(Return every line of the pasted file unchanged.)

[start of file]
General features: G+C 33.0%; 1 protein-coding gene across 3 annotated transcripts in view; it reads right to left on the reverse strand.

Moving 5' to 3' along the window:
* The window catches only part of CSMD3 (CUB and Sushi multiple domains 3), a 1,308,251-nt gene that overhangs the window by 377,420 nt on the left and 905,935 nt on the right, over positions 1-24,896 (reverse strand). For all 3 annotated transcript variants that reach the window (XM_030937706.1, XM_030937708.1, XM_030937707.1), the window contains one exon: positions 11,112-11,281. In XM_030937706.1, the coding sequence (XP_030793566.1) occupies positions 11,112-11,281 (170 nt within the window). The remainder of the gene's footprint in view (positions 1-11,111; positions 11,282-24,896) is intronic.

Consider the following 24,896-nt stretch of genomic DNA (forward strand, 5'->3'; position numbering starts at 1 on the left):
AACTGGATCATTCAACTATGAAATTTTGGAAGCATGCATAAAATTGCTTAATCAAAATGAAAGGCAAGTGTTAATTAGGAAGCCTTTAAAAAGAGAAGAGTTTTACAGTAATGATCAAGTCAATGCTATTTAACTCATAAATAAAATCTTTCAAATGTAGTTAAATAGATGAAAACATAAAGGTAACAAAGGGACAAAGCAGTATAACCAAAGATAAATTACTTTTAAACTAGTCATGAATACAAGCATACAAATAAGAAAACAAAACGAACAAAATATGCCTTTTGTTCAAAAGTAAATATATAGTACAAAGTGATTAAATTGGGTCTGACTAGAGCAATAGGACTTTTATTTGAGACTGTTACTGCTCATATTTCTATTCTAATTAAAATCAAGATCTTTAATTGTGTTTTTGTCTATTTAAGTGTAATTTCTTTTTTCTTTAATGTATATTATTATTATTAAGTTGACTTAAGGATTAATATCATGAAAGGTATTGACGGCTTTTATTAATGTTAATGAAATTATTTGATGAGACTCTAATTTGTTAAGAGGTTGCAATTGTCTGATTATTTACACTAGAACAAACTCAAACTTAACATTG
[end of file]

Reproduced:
General features: G+C 33.0%; 1 protein-coding gene across 3 annotated transcripts in view; it reads right to left on the reverse strand.

Moving 5' to 3' along the window:
* The window catches only part of CSMD3 (CUB and Sushi multiple domains 3), a 1,308,251-nt gene that overhangs the window by 377,420 nt on the left and 905,935 nt on the right, over positions 1-24,896 (reverse strand). For all 3 annotated transcript variants that reach the window (XM_030937706.1, XM_030937708.1, XM_030937707.1), the window contains one exon: positions 11,112-11,281. In XM_030937706.1, the coding sequence (XP_030793566.1) occupies positions 11,112-11,281 (170 nt within the window). The remainder of the gene's footprint in view (positions 1-11,111; positions 11,282-24,896) is intronic.

Consider the following 24,896-nt stretch of genomic DNA (forward strand, 5'->3'; position numbering starts at 1 on the left):
AACTGGATCATTCAACTATGAAATTTTGGAAGCATGCATAAAATTGCTTAATCAAAATGAAAGGCAAGTGTTAATTAGGAAGCCTTTAAAAAGAGAAGAGTTTTACAGTAATGATCAAGTCAATGCTATTTAACTCATAAATAAAATCTTTCAAATGTAGTTAAATAGATGAAAACATAAAGGTAACAAAGGGACAAAGCAGTATAACCAAAGATAAATTACTTTTAAACTAGTCATGAATACAAGCATACAAATAAGAAAACAAAACGAACAAAATATGCCTTTTGTTCAAAAGTAAATATATAGTACAAAGTGATTAAATTGGGTCTGACTAGAGCAATAGGACTTTTATTTGAGACTGTTACTGCTCATATTTCTATTCTAATTAAAATCAAGATCTTTAATTGTGTTTTTGTCTATTTAAGTGTAATTTCTTTTTTCTTTAATGTATATTATTATTATTAAGTTGACTTAAGGATTAATATCATGAAAGGTATTGACGGCTTTTATTAATGTTAATGAAATTATTTGATGAGACTCTAATTTGTTAAGAGGTTGCAATTGTCTGATTATTTACACTAGAACAAACTCAAACTTAACATTG